The pulmonary veins begin development around two months of fetal gestation. Pouching of the dorsal wall of the dorsal mesocardium, which later develops into the left atria, gives rise to the common primitive pulmonary vein. During this time the common primitive pulmonary vein is still in connection to the systemic circulatory system. The primitive pulmonary vein then undergoes canalization into four independent and asymmetrical pulmonary veins, which connect the primitive intraparenchymal pulmonary network to the primitive left atria.
The pulmonary veins' function is to transport oxygenated blood from the lung alveoli into the left atria. Another set of veins also exist in the pulmonary system. The bronchial arteries and veins are the vessels responsible for delivering oxygen and carrying away carbon dioxide to the lung tissue itself. The right and left bronchial veins flow into the azygos and hemiazygos vein, respectively. There is slight variation in the network, and some bronchial veins may flow into the pulmonary veins. This drainage of the bronchial veins into the pulmonary veins results in a slightly diluted blood oxygen percentage level, somewhat less than the 100% that would be expected otherwise in the left atrium.
The pulmonary veins receive innervation from the pulmonary plexus. Parasympathetic and sympathetic motor nerve fibers control vasoconstriction and vasodilation, respectively. The parasympathetic portions of the pulmonary plexus derive from the vagus nerve. These nerves run anterior to the pulmonary bronchi and superior to the pulmonary veins. The sympathetic portion of the pulmonary plexus derives from the sympathetic trunk. These trunks run parallel to each other and lateral to the vertebral column. The sympathetic chain cuts medially into the hilum. This portion of the pulmonary plexus primarily runs posterior to the pulmonary bronchi. The pulmonary branch is the 1-4 ganglia group within the sympathetic trunk, at the level of T2-T5.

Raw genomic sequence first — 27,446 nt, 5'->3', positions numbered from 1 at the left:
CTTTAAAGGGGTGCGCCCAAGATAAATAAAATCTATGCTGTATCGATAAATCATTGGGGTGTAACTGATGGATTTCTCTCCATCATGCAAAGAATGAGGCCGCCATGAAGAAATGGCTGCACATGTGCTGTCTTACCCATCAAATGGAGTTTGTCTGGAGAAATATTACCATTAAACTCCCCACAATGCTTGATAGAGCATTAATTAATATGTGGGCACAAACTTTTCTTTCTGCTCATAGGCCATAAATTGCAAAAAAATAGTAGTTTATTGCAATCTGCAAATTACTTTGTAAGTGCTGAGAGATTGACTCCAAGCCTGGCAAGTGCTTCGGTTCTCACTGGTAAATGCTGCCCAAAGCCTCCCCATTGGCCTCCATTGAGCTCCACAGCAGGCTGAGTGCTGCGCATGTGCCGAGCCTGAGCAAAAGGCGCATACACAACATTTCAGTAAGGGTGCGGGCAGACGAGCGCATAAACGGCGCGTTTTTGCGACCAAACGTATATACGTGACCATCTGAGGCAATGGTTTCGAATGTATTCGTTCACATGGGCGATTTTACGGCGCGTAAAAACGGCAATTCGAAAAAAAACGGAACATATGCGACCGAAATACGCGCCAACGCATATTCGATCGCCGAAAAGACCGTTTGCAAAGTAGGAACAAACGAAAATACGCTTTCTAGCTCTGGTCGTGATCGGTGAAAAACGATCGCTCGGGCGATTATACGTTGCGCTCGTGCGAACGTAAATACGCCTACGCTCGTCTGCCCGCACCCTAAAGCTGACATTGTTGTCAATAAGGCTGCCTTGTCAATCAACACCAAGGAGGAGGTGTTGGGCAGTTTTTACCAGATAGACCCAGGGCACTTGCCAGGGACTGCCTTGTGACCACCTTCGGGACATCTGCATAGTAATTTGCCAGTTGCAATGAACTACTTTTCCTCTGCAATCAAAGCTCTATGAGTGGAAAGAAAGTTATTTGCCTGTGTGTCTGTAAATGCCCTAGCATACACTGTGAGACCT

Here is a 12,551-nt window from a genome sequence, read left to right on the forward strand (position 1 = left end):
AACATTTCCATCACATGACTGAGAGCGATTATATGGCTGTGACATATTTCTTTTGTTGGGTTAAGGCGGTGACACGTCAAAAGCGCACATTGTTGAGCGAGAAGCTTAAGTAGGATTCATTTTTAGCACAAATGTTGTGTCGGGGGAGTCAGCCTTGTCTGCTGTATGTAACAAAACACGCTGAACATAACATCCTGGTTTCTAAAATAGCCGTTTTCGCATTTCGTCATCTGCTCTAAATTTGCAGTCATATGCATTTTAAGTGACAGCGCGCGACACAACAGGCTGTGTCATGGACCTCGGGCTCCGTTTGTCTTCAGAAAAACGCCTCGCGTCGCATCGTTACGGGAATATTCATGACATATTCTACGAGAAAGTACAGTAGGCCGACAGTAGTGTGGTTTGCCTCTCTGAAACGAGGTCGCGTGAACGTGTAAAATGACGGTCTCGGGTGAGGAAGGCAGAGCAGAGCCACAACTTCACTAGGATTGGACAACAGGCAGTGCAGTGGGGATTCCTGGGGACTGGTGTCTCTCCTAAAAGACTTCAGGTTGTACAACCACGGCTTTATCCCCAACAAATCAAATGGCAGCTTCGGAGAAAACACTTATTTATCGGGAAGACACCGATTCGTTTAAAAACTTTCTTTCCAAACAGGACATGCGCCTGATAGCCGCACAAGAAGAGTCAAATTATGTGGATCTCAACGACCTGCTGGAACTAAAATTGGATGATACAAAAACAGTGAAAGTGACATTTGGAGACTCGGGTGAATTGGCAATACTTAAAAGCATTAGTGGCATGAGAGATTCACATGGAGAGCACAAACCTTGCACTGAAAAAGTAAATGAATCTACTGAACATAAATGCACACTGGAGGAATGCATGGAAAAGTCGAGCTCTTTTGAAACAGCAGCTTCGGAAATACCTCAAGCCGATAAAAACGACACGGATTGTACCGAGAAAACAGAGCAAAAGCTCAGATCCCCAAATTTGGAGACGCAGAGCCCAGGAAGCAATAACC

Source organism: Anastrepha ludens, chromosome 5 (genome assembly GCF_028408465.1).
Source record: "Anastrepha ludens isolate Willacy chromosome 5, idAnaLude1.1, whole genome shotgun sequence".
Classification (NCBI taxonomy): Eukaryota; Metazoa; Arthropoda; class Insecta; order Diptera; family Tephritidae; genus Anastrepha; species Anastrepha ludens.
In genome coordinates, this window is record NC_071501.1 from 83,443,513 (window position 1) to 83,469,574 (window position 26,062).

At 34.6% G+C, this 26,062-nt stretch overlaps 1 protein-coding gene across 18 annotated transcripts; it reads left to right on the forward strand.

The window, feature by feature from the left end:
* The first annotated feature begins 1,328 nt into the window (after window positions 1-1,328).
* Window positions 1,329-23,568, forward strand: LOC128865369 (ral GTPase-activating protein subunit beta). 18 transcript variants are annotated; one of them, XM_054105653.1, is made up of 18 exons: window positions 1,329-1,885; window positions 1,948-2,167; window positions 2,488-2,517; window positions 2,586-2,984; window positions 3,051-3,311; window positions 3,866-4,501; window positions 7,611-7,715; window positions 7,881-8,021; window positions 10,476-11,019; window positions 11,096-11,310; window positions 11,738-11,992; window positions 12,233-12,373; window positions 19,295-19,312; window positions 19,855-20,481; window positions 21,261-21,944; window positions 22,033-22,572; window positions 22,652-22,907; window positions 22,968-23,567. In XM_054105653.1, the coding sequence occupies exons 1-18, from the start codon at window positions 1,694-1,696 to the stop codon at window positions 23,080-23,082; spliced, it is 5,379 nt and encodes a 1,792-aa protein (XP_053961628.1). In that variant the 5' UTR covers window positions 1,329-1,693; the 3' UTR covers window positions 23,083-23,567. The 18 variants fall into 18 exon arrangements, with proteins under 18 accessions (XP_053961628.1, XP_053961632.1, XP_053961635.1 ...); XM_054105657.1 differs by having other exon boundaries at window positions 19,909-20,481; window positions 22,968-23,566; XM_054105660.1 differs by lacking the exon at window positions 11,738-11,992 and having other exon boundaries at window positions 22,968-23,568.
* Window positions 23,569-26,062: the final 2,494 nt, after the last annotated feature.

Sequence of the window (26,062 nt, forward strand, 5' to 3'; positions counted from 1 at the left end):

In the animal model, the tunica media of the pulmonary veins is constituted by cross-striated muscle tissue, which fibers are identical to the portion left atrial epicardial, posteriorly.
The atrium muscle fibers in the atrium venous junction have a non-linear orientation, probably to improve the junctional relationship with the different mechanical stimulations.
The literature documents several physiologically normal patterns and variations. The normal pattern of four pulmonary veins, well-differentiated, and two from each side is present in 60 to 70% of the population. Atypical but healthy variants are present in 30 to 38% of the population. On the left side, there are two common variants. One common left-sided trunk that is considered either long or short variant. The short left common trunk variant is found in 15% of the population and is the most common variation of pulmonary vein anatomy. Right-sided variants tend to be more complex and rarer. The most common type of right-sided variance is a third accessory right pulmonary vein. These have multiple subgroup and classifications based on the relation of the accessory vein to the normal two pulmonary veins.
The pulmonary veins are extremely vascular. Any surgical procedure in the thorax should be careful as not to damage them. There are several congenital conditions associated with left pulmonary malformation, as mentioned below. Most of these conditions require surgical correction if medical management has failed.